Mr. Bevin said that he felt that this might be worked out if it were done on a temporary basis. He thought it was difficult, however, to ask the Germans to assume responsibility for the defense of Europe and at the same time impose derogatory arrangements concerning their relations with the occupying powers.[Page 1215]
Mr. McCloy said that in the delicate period when the relationship of Germany to the common defense was being worked out it would be extremely awkward to have German ambassadors at the capitals working out their own relationships with the three governments and interfering with the negotiations which would take place between the High Commission and the German Government.
Mr. Bevin said that he recognized the problem but felt that it would be necessary to give Mr. Adenauer some assurance that the restriction in question was only temporary and that we would be prepared at an appropriate time to discuss a further solution with him. It seemed to him that our defense and foreign affairs theories were not properly synchronized and it was necessary to keep both ideas in mind as we approach these problems.
Mr. Acheson said that he fully agreed with what Mr. Bevin had said and that the matter was referred to the High Commission to work out with Mr. Bevin’s remarks as a guide.
Mr. Acheson then referred to the agreed papers, and said that it was not necessary for the Ministers to go into these, since the High Commissioners would know how to negotiate with the Germans from these papers.
M. Schuman asked what would happen if the negotiations with the Germans were unsuccessful, and if the Germans should refuse to give the undertakings that were being asked. Would we then return to the status quo, or would we transfer the matter to another authority? He said he was afraid of the status quo, and that we could not accept it, because it must be improved. He pointed out that the Germans might force the occupying powers into immobility by refusing to accept the solutions that were offered, on the theory that the worse it was for them the better it would be for them. We should, therefore, retain the right to impose on the Germans the improvements which were to be made in their favor.
Mr. Acheson said that he agreed with this.
Mr. McCloy said what it came to was that if the Germans did not agree to accept the improvements, we would force them to do so.
Sir Ivone Kirkpatrick pointed out that there were two categories of modifications in occupation controls. One is the group of restrictions, such as the power over foreign affairs, which would be lifted without an undertaking in return from the Germans; the other consists of restrictions, such as the power over decartelization, which cannot be lifted except in return for undertakings from the Germans, and, as to these, if the Germans will not give the undertakings, there is no action we can take.[Page 1216]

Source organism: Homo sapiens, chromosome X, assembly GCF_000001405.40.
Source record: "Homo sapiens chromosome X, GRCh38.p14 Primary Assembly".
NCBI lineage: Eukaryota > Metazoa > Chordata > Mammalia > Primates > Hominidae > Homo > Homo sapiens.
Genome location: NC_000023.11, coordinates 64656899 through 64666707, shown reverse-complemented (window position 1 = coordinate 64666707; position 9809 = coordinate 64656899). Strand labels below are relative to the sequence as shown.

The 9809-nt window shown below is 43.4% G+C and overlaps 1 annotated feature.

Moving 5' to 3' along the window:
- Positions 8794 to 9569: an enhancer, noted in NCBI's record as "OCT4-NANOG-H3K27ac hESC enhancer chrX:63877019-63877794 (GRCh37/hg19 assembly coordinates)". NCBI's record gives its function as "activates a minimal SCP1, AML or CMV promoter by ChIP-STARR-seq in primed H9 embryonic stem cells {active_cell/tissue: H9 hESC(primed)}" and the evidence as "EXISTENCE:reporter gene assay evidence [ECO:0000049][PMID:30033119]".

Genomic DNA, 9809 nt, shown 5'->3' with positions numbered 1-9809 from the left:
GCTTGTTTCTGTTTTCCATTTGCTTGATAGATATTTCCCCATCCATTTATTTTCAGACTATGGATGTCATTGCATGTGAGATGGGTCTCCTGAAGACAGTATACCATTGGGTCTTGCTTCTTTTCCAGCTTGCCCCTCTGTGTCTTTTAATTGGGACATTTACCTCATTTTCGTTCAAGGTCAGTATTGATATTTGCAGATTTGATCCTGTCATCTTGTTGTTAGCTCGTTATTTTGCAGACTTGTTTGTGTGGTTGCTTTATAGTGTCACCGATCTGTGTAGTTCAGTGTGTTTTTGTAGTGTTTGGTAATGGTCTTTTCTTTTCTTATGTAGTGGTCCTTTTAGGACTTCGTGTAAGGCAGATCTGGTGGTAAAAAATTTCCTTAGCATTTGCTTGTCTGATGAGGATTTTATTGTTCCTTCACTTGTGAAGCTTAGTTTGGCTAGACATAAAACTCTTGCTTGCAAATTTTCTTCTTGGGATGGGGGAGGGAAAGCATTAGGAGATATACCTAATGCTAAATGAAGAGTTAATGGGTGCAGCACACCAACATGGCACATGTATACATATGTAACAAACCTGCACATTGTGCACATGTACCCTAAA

Mr. Bevin pointed out that the negotiations would be something like a continuation of the Petersberg Agreement,8 but he did not wholly like the word “negotiate”.
Mr. McCloy said the important thing was that for the first time we would sit down with the Germans and discuss directly with them the means of eventually withdrawing the Occupation Statute.
M. Schuman said there was an analogy with the Petersberg Agreement in that the new arrangements would be partly on a contractual basis.
Mr. Acheson then raised the question of terminating the state of war. He pointed out that the British and French had greater flexibility in this matter than the United States, and that more time was required by the American Government. He thought, however, it would be a good idea to have the termination of the state of war brought about by the three powers at the same time.
Mr. Bevin said that the date could be adapted to the legislative requirements of the three powers.
Sir Ivone Kirkpatrick pointed out that it would be desirable to issue now a declaration of intention of terminating the state of war.
Mr. Acheson agreed that there should be such a declaration now.
Mr. Bevin asked how the Governments would be advised concerning the termination, whether through the High Commission or diplomatic channels. He suggested that a communiqué be prepared by the High Commissioners for approval by the Ministers, and this was agreed.
M. Schuman said that a declaration of intention to terminate the state of war should be issued jointly, but that legislative details would necessitate delay in the case of each country.
Mr. Acheson said the matter could be worked out. As for claims, the Prohibited and Limited Industries Agreement, and shipbuilding, those matters should go over for a definitive report to the Ministers tomorrow. He asked who should be delegated to assist the High Commissioners in their work tonight.
Mr. Bevin suggested that each High Commissioner could bring any assistants he might need.
M. Schuman agreed to this.
Mr. Acheson then raised the question of Berlin, and there was distributed a list of points relating to Berlin prepared by the U.S. Delegation for the Ministers to consider (Document 27, September 13, 19509). He suggested that the question of the communiqué be deferred until later.[Page 1217]
Mr. Bevin said he thought it would not be wise to issue a separate communiqué concerning Berlin, but that Berlin should be covered in a section of the communiqué on Western Germany.
Mr. Acheson agreed to this.
Mr. Acheson then mentioned the first point in the paper, which is a proposal that the Soviets be made to understand that armed aggression against Berlin might mean general war.
M. Shuman pointed out that aggression by the Volkspolizei might not mean general war.
Mr. Acheson said this was considered in Points 7 and 8 of the paper, which are concerned with holding the Soviet Union responsible for action by Eastern Germany. He said that what the United States had in mind was that the Soviets might move out of Eastern Germany and pretend it was independent, thereby preparing for another situation like that in Korea. They might then assert that any trouble in Germany was an internal German revolution. We should, however, state in advance that we would hold the Russians responsible for any trouble that might arise.
M. Schuman pointed out that this responsibility on the part of the Russians still might not be the cause of a general war.